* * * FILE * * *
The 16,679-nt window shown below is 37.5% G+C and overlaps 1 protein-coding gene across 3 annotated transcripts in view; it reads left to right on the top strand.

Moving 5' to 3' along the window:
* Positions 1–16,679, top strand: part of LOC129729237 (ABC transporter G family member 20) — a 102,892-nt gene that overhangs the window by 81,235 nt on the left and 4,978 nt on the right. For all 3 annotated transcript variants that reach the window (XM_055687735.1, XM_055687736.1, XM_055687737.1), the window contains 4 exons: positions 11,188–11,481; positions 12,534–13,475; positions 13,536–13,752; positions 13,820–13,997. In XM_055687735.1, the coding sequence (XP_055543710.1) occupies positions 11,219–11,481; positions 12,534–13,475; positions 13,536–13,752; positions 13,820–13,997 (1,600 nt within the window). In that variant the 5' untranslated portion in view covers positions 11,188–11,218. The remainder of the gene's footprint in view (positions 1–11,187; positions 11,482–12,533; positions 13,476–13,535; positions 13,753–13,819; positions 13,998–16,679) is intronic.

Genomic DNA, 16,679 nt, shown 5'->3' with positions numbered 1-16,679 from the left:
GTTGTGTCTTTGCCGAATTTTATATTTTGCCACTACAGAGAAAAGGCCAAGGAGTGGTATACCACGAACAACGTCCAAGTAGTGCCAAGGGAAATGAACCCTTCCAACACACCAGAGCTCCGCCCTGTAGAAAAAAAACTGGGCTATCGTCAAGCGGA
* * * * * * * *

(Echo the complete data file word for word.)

The 16,679-nt window shown below is 37.5% G+C and overlaps 1 protein-coding gene across 3 annotated transcripts in view; it reads left to right on the top strand.

Moving 5' to 3' along the window:
* Positions 1–16,679, top strand: part of LOC129729237 (ABC transporter G family member 20) — a 102,892-nt gene that overhangs the window by 81,235 nt on the left and 4,978 nt on the right. For all 3 annotated transcript variants that reach the window (XM_055687735.1, XM_055687736.1, XM_055687737.1), the window contains 4 exons: positions 11,188–11,481; positions 12,534–13,475; positions 13,536–13,752; positions 13,820–13,997. In XM_055687735.1, the coding sequence (XP_055543710.1) occupies positions 11,219–11,481; positions 12,534–13,475; positions 13,536–13,752; positions 13,820–13,997 (1,600 nt within the window). In that variant the 5' untranslated portion in view covers positions 11,188–11,218. The remainder of the gene's footprint in view (positions 1–11,187; positions 11,482–12,533; positions 13,476–13,535; positions 13,753–13,819; positions 13,998–16,679) is intronic.

Genomic DNA, 16,679 nt, shown 5'->3' with positions numbered 1-16,679 from the left:
GTTGTGTCTTTGCCGAATTTTATATTTTGCCACTACAGAGAAAAGGCCAAGGAGTGGTATACCACGAACAACGTCCAAGTAGTGCCAAGGGAAATGAACCCTTCCAACACACCAGAGCTCCGCCCTGTAGAAAAAAAACTGGGCTATCGTCAAGCGGA